Menu

Stoic senior pitcher Nick Droboniku nails down Mainland’s second straight sectional title with commanding performance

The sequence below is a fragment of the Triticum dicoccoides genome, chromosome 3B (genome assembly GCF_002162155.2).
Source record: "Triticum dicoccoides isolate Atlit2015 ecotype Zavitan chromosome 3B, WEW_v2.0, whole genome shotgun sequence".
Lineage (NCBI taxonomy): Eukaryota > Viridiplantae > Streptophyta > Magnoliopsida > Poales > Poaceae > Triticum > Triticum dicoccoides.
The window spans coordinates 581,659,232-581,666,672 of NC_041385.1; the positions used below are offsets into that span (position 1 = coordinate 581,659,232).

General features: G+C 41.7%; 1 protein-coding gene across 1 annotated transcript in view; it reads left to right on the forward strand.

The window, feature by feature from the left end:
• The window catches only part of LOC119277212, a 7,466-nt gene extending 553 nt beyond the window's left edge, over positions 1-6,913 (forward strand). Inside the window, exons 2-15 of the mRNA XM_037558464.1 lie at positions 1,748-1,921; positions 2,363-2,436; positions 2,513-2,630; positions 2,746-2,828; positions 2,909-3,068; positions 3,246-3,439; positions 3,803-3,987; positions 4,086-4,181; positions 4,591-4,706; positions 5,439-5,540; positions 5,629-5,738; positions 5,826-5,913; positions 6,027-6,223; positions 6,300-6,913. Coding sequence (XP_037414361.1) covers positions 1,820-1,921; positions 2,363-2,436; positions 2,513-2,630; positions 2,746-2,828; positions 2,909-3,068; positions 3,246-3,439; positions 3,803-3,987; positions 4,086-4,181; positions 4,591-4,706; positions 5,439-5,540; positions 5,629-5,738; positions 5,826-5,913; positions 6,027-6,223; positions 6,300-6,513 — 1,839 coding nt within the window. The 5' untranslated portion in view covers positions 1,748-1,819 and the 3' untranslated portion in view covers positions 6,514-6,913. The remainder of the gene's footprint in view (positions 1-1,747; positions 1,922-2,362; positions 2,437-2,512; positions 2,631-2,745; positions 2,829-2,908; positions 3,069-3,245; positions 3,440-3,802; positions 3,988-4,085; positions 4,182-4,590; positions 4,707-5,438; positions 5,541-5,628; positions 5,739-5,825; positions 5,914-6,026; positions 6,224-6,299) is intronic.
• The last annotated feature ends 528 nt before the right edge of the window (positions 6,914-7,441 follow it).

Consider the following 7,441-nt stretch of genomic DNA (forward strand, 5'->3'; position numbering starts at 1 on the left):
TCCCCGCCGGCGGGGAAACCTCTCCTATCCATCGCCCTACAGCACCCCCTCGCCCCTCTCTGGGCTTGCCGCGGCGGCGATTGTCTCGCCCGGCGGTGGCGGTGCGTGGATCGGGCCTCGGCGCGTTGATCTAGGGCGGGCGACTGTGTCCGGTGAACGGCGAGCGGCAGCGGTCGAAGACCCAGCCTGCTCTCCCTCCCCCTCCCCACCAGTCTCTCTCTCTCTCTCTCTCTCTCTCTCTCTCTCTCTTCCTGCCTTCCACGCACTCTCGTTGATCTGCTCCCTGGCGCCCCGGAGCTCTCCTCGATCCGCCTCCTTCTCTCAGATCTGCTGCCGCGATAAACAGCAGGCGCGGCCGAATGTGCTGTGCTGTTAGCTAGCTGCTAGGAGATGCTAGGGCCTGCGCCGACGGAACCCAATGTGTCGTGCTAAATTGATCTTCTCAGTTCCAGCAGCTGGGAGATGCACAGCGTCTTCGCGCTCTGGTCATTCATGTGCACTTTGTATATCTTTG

Share on FacebookShare on Google+Tweet about this on TwitterShare on LinkedIn